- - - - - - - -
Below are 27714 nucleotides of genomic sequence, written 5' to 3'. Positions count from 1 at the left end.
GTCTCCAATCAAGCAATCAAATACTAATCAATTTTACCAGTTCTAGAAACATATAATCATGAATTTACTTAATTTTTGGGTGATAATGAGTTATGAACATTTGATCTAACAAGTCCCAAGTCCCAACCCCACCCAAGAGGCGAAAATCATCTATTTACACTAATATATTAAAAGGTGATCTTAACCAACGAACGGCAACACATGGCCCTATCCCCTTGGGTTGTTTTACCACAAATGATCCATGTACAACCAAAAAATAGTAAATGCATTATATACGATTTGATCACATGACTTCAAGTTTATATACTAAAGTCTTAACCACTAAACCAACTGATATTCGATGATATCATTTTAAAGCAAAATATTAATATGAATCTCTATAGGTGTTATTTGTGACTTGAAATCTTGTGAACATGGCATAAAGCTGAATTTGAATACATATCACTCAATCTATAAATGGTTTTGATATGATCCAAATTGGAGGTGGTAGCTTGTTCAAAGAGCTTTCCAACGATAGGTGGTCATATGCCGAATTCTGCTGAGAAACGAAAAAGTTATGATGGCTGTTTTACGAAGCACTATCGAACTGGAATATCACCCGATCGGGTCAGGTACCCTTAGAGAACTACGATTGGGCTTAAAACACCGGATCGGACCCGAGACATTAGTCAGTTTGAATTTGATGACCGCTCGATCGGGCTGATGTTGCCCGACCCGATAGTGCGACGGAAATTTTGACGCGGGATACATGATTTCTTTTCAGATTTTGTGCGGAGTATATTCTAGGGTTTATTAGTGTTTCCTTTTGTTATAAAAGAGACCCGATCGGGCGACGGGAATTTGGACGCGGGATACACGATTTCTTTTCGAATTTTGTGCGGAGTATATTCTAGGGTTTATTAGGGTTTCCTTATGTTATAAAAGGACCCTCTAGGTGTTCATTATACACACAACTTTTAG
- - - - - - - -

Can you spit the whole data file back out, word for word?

Below are 27714 nucleotides of genomic sequence, written 5' to 3'. Positions count from 1 at the left end.
GTCTCCAATCAAGCAATCAAATACTAATCAATTTTACCAGTTCTAGAAACATATAATCATGAATTTACTTAATTTTTGGGTGATAATGAGTTATGAACATTTGATCTAACAAGTCCCAAGTCCCAACCCCACCCAAGAGGCGAAAATCATCTATTTACACTAATATATTAAAAGGTGATCTTAACCAACGAACGGCAACACATGGCCCTATCCCCTTGGGTTGTTTTACCACAAATGATCCATGTACAACCAAAAAATAGTAAATGCATTATATACGATTTGATCACATGACTTCAAGTTTATATACTAAAGTCTTAACCACTAAACCAACTGATATTCGATGATATCATTTTAAAGCAAAATATTAATATGAATCTCTATAGGTGTTATTTGTGACTTGAAATCTTGTGAACATGGCATAAAGCTGAATTTGAATACATATCACTCAATCTATAAATGGTTTTGATATGATCCAAATTGGAGGTGGTAGCTTGTTCAAAGAGCTTTCCAACGATAGGTGGTCATATGCCGAATTCTGCTGAGAAACGAAAAAGTTATGATGGCTGTTTTACGAAGCACTATCGAACTGGAATATCACCCGATCGGGTCAGGTACCCTTAGAGAACTACGATTGGGCTTAAAACACCGGATCGGACCCGAGACATTAGTCAGTTTGAATTTGATGACCGCTCGATCGGGCTGATGTTGCCCGACCCGATAGTGCGACGGAAATTTTGACGCGGGATACATGATTTCTTTTCAGATTTTGTGCGGAGTATATTCTAGGGTTTATTAGTGTTTCCTTTTGTTATAAAAGAGACCCGATCGGGCGACGGGAATTTGGACGCGGGATACACGATTTCTTTTCGAATTTTGTGCGGAGTATATTCTAGGGTTTATTAGGGTTTCCTTATGTTATAAAAGGACCCTCTAGGTGTTCATTATACACACAACTTTTAG